Category Archives: Public Water Coalition

Good things in the Public Water Coalition position paper.

I should say some things I liked about the Public Water Coalition paper, most of which can be found in their introduction and core principles. (Sadly, when they develop the themes in later sections, they walk them back somewhat, or apply them to the Delta but not themselves.)

Still, they show a real solid grasp of climate change and understand that now is the time to plan and adapt for it. The section on conveyance concedes that fixing the Delta ecosystem is a prerequisite for moving water. Water agencies haven’t always shown such concern. The section on water conservation takes it very seriously, emphasizing the ties between conservation and improved supply reliability. I’ve already said that I love the idea of a real time monitoring system for diversions, and I’d love to have that tied to water rights enforcement. Section (g) introduces the idea of halting illegal diversions in the Delta. That would be a great start, although I can’t see why that should be limited to the Delta.

Something new and promising shows up a couple times in the position paper, where they say that land use agencies have to get involved. This is painfully true, but hasn’t been said much by powerful people. I’m very intrigued that large water agencies have brought it up. (Of course they have brought it up for the Delta and not themselves, but this is the post where I encourage themes I like to see.)

Overall, if this is the new water buffalo dogma, it is a very pragmatic approach, conceding to the realities that Californians want a healthy environment, or at least they are standing behind our environmental laws. I think the reality that the next big source of water is going to be efficiency gains has hit home. In this paper, they don’t dispute climate change. They are dealing with these constraints, which is much better than refusing to admit that they’re real. They call for the enforcement of water rights, which is a decent second place to fixing them. This is a realistic approach (easier for them to apply to the water users in the Delta who are not in the Public Water Coalition), and one that opens a lot of space for environmentalists to work with them. So that’s good.

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II. e. Real Time Operations/Monitoring/Reporting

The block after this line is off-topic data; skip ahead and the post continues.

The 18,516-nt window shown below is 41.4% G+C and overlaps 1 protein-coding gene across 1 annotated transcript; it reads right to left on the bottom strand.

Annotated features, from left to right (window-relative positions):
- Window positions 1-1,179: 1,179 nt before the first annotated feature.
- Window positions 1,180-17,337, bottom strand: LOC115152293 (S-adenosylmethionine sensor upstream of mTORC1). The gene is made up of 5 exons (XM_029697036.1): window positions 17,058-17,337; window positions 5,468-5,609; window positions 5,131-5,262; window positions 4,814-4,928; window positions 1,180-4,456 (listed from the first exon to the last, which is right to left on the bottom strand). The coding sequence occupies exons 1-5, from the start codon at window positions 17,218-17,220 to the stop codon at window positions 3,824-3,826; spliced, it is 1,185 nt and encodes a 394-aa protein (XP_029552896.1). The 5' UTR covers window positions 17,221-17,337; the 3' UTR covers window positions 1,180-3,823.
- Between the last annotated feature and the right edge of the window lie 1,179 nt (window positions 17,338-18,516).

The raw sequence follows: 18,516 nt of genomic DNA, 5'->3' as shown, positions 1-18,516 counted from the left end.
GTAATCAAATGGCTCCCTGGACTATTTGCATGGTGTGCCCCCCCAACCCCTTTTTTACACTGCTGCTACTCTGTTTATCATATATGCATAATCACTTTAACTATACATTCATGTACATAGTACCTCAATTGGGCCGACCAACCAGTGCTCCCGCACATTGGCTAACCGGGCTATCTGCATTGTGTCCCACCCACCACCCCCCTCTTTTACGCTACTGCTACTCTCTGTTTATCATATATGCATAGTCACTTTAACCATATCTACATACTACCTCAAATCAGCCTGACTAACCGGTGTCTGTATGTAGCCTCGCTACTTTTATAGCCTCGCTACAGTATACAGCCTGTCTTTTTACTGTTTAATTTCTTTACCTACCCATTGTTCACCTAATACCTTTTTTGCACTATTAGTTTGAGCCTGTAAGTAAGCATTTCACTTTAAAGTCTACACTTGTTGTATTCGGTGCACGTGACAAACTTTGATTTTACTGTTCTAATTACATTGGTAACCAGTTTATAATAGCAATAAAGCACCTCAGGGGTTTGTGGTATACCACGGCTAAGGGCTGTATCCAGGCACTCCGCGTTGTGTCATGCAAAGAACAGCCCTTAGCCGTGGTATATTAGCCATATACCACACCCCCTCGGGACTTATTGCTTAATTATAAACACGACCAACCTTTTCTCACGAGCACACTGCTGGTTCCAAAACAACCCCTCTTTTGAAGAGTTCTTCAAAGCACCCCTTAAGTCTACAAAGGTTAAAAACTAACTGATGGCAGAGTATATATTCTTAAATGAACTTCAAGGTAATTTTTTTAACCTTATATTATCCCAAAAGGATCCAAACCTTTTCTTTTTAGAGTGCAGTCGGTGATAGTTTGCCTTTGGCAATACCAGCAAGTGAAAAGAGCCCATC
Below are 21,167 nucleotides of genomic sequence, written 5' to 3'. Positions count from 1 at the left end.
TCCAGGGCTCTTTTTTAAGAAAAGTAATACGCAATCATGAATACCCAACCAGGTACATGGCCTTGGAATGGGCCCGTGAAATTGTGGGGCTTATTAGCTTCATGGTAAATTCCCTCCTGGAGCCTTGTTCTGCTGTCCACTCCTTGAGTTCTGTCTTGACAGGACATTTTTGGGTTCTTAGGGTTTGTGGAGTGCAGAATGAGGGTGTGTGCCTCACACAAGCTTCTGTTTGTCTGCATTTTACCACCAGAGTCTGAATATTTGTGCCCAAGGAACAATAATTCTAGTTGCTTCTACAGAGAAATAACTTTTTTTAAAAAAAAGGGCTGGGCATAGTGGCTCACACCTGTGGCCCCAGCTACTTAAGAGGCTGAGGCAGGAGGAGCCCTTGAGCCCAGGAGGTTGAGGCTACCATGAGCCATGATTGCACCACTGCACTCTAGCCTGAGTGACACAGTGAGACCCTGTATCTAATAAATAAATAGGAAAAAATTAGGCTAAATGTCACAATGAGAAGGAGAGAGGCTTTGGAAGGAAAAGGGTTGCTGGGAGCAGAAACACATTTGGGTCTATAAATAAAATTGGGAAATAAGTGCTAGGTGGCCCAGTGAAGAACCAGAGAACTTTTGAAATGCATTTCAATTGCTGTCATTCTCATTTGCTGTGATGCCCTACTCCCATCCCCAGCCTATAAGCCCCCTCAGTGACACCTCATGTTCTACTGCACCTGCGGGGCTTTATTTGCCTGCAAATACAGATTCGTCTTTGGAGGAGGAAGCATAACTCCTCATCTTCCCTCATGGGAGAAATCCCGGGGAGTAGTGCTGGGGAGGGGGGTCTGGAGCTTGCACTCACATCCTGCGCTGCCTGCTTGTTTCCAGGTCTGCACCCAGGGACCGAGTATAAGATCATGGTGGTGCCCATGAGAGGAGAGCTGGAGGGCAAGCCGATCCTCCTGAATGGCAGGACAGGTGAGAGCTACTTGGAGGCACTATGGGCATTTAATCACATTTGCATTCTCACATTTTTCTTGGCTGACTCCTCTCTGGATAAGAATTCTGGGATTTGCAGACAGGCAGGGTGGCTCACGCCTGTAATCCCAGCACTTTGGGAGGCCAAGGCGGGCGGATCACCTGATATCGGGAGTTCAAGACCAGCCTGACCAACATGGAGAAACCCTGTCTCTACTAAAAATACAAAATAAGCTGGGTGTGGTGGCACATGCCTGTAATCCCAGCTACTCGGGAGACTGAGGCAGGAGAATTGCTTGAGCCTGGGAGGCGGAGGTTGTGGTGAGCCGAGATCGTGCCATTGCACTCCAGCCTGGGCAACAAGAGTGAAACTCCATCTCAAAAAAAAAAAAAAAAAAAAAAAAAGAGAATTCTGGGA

This is not a major point of the Public Water Coalition’s position paper, but it illustrates my take on the whole piece.  One of their eight recommendations to improve water supply and reliability (Section II, starting page 4) is to start real time operations monitoring and reporting (II, e.  page 11).  In paraphrase, they propose installing measuring devices on water diversions larger than 5cfs in the Sacramento Delta and on tributary inflows.    These meters should talk to the Batcave, showing State Water Resources Control Board staff real-time diversions, with an alarm if those exceed the amount allowed by water right.  The cost of the meters should be billed to the diverters.  Who should pay for software, maintenance and monitoring is left unsaid, but I think we all know that they mean the state should pay for that.

This is a fucking FANTASTIC idea.  I would LOVE this.  In fact, I would love to see all the diversions in the state larger than 5 cfs on a real-time monitoring system, preferably on the internet, so that anyone who was interested could watch gauges all day.  It would be EVEN BETTER if each of those diversions were linked to a database of water rights, so that an exceedance turned colors and flashed for everyone to see.  Perhaps that is too much to hope for, but all diversions on everything that flows into the Delta and through the Delta would be a GREAT start.

Here the thing.  If the Public Water Coalition wants to see this happen, there is nothing to stop them from building it.  Any group of agencies that large has at least as much capacity to make this happen as the state does.   I am quite sure the agencies represented in the PWC have enough money to develop the software, integrate the water rights database, host the site and secure the telemetry.  The meters and installation would be very expensive, but they could start with their own diversions.  They could get four or five years into building this thing and hand it over to the state, who would be happy to run it after that1.  Once there were some momentum behind it, I suspect the State Board would find it a lot easier to require small diverters to join.